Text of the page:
A February survey from consultants Boston Retail Partners showed that 36 percent of U.S. merchants now accept Apple Pay, an increase from 16 percent in 2016. PayPal had a 34 percent retail acceptance rate.
Thad Peterson, an analyst with the payments practice at market researcher Aite Group, says merchants have little choice but to focus on EMV “because there is a significant economic risk of not doing so” due to the increased liability for fraud.
“For mobile wallets, there’s not so much [pressure],” Peterson says. “It’s a value add and is increasingly prevalent, but EMV needs to be in place first.”
Peterson notes that retailers are increasing their use of near-field communication technology, largely because it is built into virtually all EMV terminals. NFC is one of the technologies used to connect smartphones’ mobile payment capability to point-of-sale systems.
Aite Group forecasts that NFC-enabled terminal installations in the United States will increase from about 1.2 million locations in 2016 to an estimated 6.6 million in 2020. The NRF-Forrester survey said 72 percent of respondents expect to be equipped for NFC by the end of 2017.
Peterson says mobile has yet to win over the majority of consumers.
“One of the challenges of mobile wallets is that while they are more convenient for some, the overall value proposition hasn’t been strong enough to convince a lot of consumers to migrate away from their cards,” he says. “That’s changing with the increasing integration of loyalty and promotion into merchant wallet functionality.”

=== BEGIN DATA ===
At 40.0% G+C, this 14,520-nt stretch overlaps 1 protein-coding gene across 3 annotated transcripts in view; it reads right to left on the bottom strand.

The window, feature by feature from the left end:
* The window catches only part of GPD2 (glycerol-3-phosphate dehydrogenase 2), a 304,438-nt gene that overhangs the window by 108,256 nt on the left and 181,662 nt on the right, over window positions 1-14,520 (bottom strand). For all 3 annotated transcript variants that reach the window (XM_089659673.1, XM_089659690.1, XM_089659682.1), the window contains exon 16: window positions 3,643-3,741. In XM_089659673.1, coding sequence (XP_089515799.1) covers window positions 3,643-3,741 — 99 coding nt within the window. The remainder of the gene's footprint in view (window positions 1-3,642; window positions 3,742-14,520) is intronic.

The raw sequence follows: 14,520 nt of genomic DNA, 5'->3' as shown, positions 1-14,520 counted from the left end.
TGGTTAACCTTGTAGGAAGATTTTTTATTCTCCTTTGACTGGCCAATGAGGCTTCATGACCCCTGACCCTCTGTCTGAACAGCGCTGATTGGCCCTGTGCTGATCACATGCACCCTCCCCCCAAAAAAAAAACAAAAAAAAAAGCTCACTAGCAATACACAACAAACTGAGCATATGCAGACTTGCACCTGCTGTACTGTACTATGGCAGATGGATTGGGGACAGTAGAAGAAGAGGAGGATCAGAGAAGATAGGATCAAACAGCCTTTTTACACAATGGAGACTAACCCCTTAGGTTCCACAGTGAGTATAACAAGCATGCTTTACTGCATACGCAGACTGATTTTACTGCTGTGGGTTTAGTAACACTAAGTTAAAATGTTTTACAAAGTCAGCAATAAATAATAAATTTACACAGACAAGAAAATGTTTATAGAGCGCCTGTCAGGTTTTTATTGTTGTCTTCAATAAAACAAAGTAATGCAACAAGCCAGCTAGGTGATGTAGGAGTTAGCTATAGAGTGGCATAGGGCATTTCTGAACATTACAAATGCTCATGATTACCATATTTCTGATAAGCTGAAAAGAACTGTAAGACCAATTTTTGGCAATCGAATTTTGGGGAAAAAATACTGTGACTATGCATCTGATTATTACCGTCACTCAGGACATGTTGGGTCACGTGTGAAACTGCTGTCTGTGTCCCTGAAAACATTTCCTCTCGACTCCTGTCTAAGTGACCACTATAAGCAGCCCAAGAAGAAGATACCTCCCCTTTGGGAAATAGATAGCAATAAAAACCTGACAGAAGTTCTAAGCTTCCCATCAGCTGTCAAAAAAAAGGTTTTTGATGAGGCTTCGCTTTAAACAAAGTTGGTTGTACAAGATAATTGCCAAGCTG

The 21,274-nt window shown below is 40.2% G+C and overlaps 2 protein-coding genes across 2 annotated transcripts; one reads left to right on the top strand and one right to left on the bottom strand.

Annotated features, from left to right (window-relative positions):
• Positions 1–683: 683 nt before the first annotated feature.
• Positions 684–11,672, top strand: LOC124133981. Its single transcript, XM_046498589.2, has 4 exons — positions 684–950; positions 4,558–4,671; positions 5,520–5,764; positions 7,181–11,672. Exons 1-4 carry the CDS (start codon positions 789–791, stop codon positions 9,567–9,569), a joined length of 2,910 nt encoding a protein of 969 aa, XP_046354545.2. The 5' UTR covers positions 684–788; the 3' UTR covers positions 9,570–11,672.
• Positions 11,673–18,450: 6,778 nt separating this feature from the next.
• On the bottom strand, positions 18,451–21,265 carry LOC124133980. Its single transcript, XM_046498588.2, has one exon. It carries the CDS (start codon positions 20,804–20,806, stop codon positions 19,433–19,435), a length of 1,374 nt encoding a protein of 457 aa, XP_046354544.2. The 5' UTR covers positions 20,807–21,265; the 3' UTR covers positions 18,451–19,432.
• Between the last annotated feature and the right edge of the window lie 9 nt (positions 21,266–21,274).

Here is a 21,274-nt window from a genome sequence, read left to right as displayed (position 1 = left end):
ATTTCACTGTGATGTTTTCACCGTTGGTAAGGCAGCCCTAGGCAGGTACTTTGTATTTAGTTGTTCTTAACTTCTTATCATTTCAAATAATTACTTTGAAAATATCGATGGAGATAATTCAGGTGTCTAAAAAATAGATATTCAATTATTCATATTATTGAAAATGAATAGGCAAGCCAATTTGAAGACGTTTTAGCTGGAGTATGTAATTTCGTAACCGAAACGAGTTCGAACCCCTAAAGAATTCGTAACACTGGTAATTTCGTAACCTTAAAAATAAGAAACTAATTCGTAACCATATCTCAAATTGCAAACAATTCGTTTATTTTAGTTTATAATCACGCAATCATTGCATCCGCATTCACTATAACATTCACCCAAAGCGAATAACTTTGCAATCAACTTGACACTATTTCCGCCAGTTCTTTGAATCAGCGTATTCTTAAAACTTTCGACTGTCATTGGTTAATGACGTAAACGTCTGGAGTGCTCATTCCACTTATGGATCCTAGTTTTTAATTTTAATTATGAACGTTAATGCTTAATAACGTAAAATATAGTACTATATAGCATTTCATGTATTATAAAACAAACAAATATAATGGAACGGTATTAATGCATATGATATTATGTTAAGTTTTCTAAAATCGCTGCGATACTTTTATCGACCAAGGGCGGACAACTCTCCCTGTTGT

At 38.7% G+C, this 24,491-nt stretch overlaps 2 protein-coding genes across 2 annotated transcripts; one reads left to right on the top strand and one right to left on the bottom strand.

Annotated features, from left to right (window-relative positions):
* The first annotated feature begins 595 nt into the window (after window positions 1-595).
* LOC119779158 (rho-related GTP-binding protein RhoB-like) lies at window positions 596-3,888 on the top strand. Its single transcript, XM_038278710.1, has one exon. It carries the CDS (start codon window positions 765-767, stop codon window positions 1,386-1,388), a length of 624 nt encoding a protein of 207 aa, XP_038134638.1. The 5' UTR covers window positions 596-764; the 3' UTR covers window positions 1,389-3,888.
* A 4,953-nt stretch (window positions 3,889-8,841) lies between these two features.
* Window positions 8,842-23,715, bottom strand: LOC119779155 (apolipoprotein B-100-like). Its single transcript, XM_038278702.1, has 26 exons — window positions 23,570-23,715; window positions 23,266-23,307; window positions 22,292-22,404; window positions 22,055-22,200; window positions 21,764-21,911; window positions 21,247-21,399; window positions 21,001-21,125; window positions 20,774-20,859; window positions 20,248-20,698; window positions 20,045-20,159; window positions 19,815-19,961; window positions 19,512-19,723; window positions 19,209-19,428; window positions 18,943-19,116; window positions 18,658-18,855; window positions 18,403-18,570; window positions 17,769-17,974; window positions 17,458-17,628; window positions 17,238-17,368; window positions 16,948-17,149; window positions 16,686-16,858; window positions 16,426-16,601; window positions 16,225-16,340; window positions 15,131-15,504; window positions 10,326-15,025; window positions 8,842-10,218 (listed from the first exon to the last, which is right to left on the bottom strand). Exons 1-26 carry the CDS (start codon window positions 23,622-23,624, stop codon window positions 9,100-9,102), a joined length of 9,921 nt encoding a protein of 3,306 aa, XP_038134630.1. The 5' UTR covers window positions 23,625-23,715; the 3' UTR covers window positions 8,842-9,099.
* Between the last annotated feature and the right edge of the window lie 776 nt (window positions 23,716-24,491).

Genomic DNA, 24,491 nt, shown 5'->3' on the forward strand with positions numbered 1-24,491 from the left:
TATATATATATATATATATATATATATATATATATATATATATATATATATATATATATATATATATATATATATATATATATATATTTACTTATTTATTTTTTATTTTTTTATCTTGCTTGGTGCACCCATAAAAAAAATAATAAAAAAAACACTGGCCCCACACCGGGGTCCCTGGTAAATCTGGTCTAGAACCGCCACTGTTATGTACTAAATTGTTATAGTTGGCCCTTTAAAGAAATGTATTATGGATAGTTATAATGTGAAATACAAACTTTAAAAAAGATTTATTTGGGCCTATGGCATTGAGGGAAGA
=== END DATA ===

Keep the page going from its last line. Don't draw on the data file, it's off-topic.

Crone says the mobile pay market is quickly expanding and that retailers can take steps now to ensure they are viable when the process ultimately takes hold. Crone Consulting estimates that 32 million consumers have Apple Pay, for instance, compared with about 12 million less than two years ago. The number of those with Android Pay has increased to at least 16 million from 5 million; Samsung Pay has doubled to 10 million.
Crone calls the growth exponential, and says that the spike should serve as a wake-up call to retailers. As the market develops, he says an initial step for retailers would be to embed mobile payment into their own proprietary apps. Doing so would allow them to gather customer data and create programs such as order-ahead while syncing online and offline approaches to purchasing.
He points to Walmart Pay, the retailer’s payment platform, as an example of the effectiveness of embedding payment in proprietary store applications.
“It’s not about payment, it’s about data,” Crone says. “And if you don’t have the payment embedded in your application, you do not have the data. The easiest move and the most fruitful move a retailer can make in competing against the online players is to first embed payment in their own apps. That gives them a fighting chance of at least knowing who their customer is.”